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Not everyone’s buying into the go-go-go approach.

Alabama has won two of the past three national championships by manhandling opponents. Perennial title contender LSU is non-no-huddle, too. USC, with all its talent at the skill positions, runs a pro-style offense.

So if the top teams are steering clear of the no-huddle, does that mean there’s a limited ceiling for it?

Not necessarily.

Auburn won the 2010 BCS championship behind offensive coordinator Gus Malzahn’s frenetically paced offense _ with a little help from Heisman Trophy winner Cam Newton. Oregon has become an annual title contender with its swarm-of-bees approach, playing the Tigers in that title game two years ago.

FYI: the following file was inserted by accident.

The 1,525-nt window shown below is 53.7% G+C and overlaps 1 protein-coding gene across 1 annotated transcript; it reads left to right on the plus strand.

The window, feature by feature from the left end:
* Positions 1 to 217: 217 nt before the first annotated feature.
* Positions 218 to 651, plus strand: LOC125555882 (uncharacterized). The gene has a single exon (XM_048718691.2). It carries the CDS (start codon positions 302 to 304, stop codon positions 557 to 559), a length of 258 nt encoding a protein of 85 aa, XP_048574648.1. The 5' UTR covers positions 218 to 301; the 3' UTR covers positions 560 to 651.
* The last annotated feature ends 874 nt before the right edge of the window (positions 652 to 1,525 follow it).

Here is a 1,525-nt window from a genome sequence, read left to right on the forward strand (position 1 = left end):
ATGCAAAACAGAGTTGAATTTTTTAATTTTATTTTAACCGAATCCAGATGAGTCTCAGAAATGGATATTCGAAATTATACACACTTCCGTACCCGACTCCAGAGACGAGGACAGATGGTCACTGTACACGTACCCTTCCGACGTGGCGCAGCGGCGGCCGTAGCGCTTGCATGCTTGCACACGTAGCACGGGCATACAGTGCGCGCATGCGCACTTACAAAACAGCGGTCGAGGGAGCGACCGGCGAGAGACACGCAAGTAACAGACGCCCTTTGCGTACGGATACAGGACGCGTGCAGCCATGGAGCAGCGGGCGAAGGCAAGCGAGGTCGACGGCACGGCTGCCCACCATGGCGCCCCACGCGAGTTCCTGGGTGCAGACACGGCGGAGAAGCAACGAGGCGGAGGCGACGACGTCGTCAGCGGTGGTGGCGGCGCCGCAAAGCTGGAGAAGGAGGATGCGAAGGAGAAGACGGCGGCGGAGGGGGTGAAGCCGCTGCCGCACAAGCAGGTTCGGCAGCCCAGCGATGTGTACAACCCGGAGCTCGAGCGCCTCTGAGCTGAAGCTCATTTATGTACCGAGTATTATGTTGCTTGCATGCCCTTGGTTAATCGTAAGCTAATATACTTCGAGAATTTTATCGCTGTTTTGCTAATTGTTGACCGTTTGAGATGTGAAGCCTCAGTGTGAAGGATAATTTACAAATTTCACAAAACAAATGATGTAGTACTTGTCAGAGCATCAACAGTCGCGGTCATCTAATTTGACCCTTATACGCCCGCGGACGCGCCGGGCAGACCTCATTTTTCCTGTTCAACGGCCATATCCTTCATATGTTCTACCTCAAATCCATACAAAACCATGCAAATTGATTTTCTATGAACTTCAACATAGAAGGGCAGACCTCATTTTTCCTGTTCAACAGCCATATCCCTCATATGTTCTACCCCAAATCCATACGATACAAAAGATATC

Besides, if the no-huddle offense had limited returns, there wouldn’t be as many coaches turning to it.

Football is very cyclical, very much a copycat sport,” Mora said. “If someone is having success doing something, others study it and try to implement it in their own program. When you see a team like Oregon have tremendous success with an up-tempo offense, then everybody wants to move that way. It might just be a phase or it might be a strategical shift.”

Either way, the no-huddle offense figures to be around for a while _ at least until defenses figure out a way to stop it.

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AP Sports Writers John Kekis in Syracuse, N.Y., Eric Olson in Omaha, Neb., and Andrew Seligman in Chicago contributed to this story.